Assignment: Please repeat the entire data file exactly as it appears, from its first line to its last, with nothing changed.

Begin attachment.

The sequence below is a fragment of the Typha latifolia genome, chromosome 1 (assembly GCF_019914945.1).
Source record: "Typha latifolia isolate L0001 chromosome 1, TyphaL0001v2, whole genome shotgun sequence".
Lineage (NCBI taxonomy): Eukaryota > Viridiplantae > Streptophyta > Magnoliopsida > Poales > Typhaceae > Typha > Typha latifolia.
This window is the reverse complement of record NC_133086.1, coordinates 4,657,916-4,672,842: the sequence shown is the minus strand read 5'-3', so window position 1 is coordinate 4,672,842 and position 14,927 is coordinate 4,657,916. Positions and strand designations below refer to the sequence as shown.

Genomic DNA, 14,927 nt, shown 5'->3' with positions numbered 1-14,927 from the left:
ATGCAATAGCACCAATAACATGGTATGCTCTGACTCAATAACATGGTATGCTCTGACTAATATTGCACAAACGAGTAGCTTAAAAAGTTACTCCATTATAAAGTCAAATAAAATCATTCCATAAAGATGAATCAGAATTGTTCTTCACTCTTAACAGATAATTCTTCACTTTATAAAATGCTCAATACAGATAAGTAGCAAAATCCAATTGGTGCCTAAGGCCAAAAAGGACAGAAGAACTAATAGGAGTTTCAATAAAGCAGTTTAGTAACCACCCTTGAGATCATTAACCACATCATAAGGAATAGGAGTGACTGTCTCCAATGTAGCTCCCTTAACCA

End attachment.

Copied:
The sequence below is a fragment of the Typha latifolia genome, chromosome 1 (assembly GCF_019914945.1).
Source record: "Typha latifolia isolate L0001 chromosome 1, TyphaL0001v2, whole genome shotgun sequence".
Lineage (NCBI taxonomy): Eukaryota > Viridiplantae > Streptophyta > Magnoliopsida > Poales > Typhaceae > Typha > Typha latifolia.
This window is the reverse complement of record NC_133086.1, coordinates 4,657,916-4,672,842: the sequence shown is the minus strand read 5'-3', so window position 1 is coordinate 4,672,842 and position 14,927 is coordinate 4,657,916. Positions and strand designations below refer to the sequence as shown.

Genomic DNA, 14,927 nt, shown 5'->3' with positions numbered 1-14,927 from the left:
ATGCAATAGCACCAATAACATGGTATGCTCTGACTCAATAACATGGTATGCTCTGACTAATATTGCACAAACGAGTAGCTTAAAAAGTTACTCCATTATAAAGTCAAATAAAATCATTCCATAAAGATGAATCAGAATTGTTCTTCACTCTTAACAGATAATTCTTCACTTTATAAAATGCTCAATACAGATAAGTAGCAAAATCCAATTGGTGCCTAAGGCCAAAAAGGACAGAAGAACTAATAGGAGTTTCAATAAAGCAGTTTAGTAACCACCCTTGAGATCATTAACCACATCATAAGGAATAGGAGTGACTGTCTCCAATGTAGCTCCCTTAACCA